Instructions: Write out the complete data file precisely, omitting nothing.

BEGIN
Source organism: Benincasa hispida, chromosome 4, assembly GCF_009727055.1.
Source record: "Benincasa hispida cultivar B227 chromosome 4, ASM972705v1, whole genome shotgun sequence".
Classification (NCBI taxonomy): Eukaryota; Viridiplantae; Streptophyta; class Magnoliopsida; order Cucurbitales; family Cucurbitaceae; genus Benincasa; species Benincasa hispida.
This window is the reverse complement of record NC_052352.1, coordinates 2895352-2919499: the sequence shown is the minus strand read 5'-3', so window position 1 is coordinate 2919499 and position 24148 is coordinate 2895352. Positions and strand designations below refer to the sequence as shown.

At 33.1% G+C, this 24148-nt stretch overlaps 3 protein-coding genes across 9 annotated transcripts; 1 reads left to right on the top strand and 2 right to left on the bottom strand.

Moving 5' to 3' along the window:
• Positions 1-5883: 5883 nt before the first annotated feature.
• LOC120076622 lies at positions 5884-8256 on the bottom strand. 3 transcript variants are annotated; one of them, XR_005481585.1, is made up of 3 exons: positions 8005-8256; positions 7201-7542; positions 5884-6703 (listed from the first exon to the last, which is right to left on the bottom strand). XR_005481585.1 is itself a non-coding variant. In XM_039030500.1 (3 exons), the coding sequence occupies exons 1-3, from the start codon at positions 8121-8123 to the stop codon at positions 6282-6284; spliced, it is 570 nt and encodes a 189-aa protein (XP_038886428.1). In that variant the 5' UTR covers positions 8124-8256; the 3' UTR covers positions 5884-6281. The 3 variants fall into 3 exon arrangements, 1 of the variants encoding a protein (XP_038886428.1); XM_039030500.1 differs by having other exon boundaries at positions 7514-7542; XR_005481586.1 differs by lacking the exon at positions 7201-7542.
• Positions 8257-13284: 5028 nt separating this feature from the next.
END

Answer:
Source organism: Benincasa hispida, chromosome 4, assembly GCF_009727055.1.
Source record: "Benincasa hispida cultivar B227 chromosome 4, ASM972705v1, whole genome shotgun sequence".
Classification (NCBI taxonomy): Eukaryota; Viridiplantae; Streptophyta; class Magnoliopsida; order Cucurbitales; family Cucurbitaceae; genus Benincasa; species Benincasa hispida.
This window is the reverse complement of record NC_052352.1, coordinates 2895352-2919499: the sequence shown is the minus strand read 5'-3', so window position 1 is coordinate 2919499 and position 24148 is coordinate 2895352. Positions and strand designations below refer to the sequence as shown.

At 33.1% G+C, this 24148-nt stretch overlaps 3 protein-coding genes across 9 annotated transcripts; 1 reads left to right on the top strand and 2 right to left on the bottom strand.

Moving 5' to 3' along the window:
• Positions 1-5883: 5883 nt before the first annotated feature.
• LOC120076622 lies at positions 5884-8256 on the bottom strand. 3 transcript variants are annotated; one of them, XR_005481585.1, is made up of 3 exons: positions 8005-8256; positions 7201-7542; positions 5884-6703 (listed from the first exon to the last, which is right to left on the bottom strand). XR_005481585.1 is itself a non-coding variant. In XM_039030500.1 (3 exons), the coding sequence occupies exons 1-3, from the start codon at positions 8121-8123 to the stop codon at positions 6282-6284; spliced, it is 570 nt and encodes a 189-aa protein (XP_038886428.1). In that variant the 5' UTR covers positions 8124-8256; the 3' UTR covers positions 5884-6281. The 3 variants fall into 3 exon arrangements, 1 of the variants encoding a protein (XP_038886428.1); XM_039030500.1 differs by having other exon boundaries at positions 7514-7542; XR_005481586.1 differs by lacking the exon at positions 7201-7542.
• Positions 8257-13284: 5028 nt separating this feature from the next.